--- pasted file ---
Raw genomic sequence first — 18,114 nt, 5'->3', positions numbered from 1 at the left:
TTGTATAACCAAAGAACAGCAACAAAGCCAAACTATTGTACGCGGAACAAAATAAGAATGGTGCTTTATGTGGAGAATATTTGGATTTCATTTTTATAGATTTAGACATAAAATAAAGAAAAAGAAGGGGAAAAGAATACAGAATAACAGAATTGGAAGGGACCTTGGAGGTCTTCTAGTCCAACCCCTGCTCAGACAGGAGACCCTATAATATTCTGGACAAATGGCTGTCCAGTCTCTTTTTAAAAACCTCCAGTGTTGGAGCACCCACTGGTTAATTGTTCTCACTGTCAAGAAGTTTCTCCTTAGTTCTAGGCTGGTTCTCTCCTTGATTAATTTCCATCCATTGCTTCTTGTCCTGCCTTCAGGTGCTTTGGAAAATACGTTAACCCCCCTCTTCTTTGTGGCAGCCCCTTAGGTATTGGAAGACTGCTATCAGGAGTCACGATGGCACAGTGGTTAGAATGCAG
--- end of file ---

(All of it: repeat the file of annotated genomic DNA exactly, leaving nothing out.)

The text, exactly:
Raw genomic sequence first — 18,114 nt, 5'->3', positions numbered from 1 at the left:
TTGTATAACCAAAGAACAGCAACAAAGCCAAACTATTGTACGCGGAACAAAATAAGAATGGTGCTTTATGTGGAGAATATTTGGATTTCATTTTTATAGATTTAGACATAAAATAAAGAAAAAGAAGGGGAAAAGAATACAGAATAACAGAATTGGAAGGGACCTTGGAGGTCTTCTAGTCCAACCCCTGCTCAGACAGGAGACCCTATAATATTCTGGACAAATGGCTGTCCAGTCTCTTTTTAAAAACCTCCAGTGTTGGAGCACCCACTGGTTAATTGTTCTCACTGTCAAGAAGTTTCTCCTTAGTTCTAGGCTGGTTCTCTCCTTGATTAATTTCCATCCATTGCTTCTTGTCCTGCCTTCAGGTGCTTTGGAAAATACGTTAACCCCCCTCTTCTTTGTGGCAGCCCCTTAGGTATTGGAAGACTGCTATCAGGAGTCACGATGGCACAGTGGTTAGAATGCAG